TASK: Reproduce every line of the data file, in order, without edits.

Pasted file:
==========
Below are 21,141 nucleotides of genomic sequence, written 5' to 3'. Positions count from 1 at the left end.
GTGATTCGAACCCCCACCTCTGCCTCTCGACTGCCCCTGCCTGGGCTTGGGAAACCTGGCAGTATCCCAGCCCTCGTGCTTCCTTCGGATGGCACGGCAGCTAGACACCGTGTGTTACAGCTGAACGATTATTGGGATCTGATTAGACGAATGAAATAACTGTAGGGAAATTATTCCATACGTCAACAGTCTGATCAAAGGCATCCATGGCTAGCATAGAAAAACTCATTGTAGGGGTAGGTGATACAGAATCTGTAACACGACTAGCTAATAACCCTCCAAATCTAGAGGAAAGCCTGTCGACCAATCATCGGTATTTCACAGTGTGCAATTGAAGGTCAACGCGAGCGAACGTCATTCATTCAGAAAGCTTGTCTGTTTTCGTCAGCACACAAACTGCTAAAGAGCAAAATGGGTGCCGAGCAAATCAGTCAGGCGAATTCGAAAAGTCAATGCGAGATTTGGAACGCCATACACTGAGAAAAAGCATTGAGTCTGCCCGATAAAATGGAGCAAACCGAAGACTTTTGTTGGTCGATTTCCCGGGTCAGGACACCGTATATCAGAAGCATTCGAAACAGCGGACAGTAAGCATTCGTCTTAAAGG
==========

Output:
Below are 21,141 nucleotides of genomic sequence, written 5' to 3'. Positions count from 1 at the left end.
GTGATTCGAACCCCCACCTCTGCCTCTCGACTGCCCCTGCCTGGGCTTGGGAAACCTGGCAGTATCCCAGCCCTCGTGCTTCCTTCGGATGGCACGGCAGCTAGACACCGTGTGTTACAGCTGAACGATTATTGGGATCTGATTAGACGAATGAAATAACTGTAGGGAAATTATTCCATACGTCAACAGTCTGATCAAAGGCATCCATGGCTAGCATAGAAAAACTCATTGTAGGGGTAGGTGATACAGAATCTGTAACACGACTAGCTAATAACCCTCCAAATCTAGAGGAAAGCCTGTCGACCAATCATCGGTATTTCACAGTGTGCAATTGAAGGTCAACGCGAGCGAACGTCATTCATTCAGAAAGCTTGTCTGTTTTCGTCAGCACACAAACTGCTAAAGAGCAAAATGGGTGCCGAGCAAATCAGTCAGGCGAATTCGAAAAGTCAATGCGAGATTTGGAACGCCATACACTGAGAAAAAGCATTGAGTCTGCCCGATAAAATGGAGCAAACCGAAGACTTTTGTTGGTCGATTTCCCGGGTCAGGACACCGTATATCAGAAGCATTCGAAACAGCGGACAGTAAGCATTCGTCTTAAAGG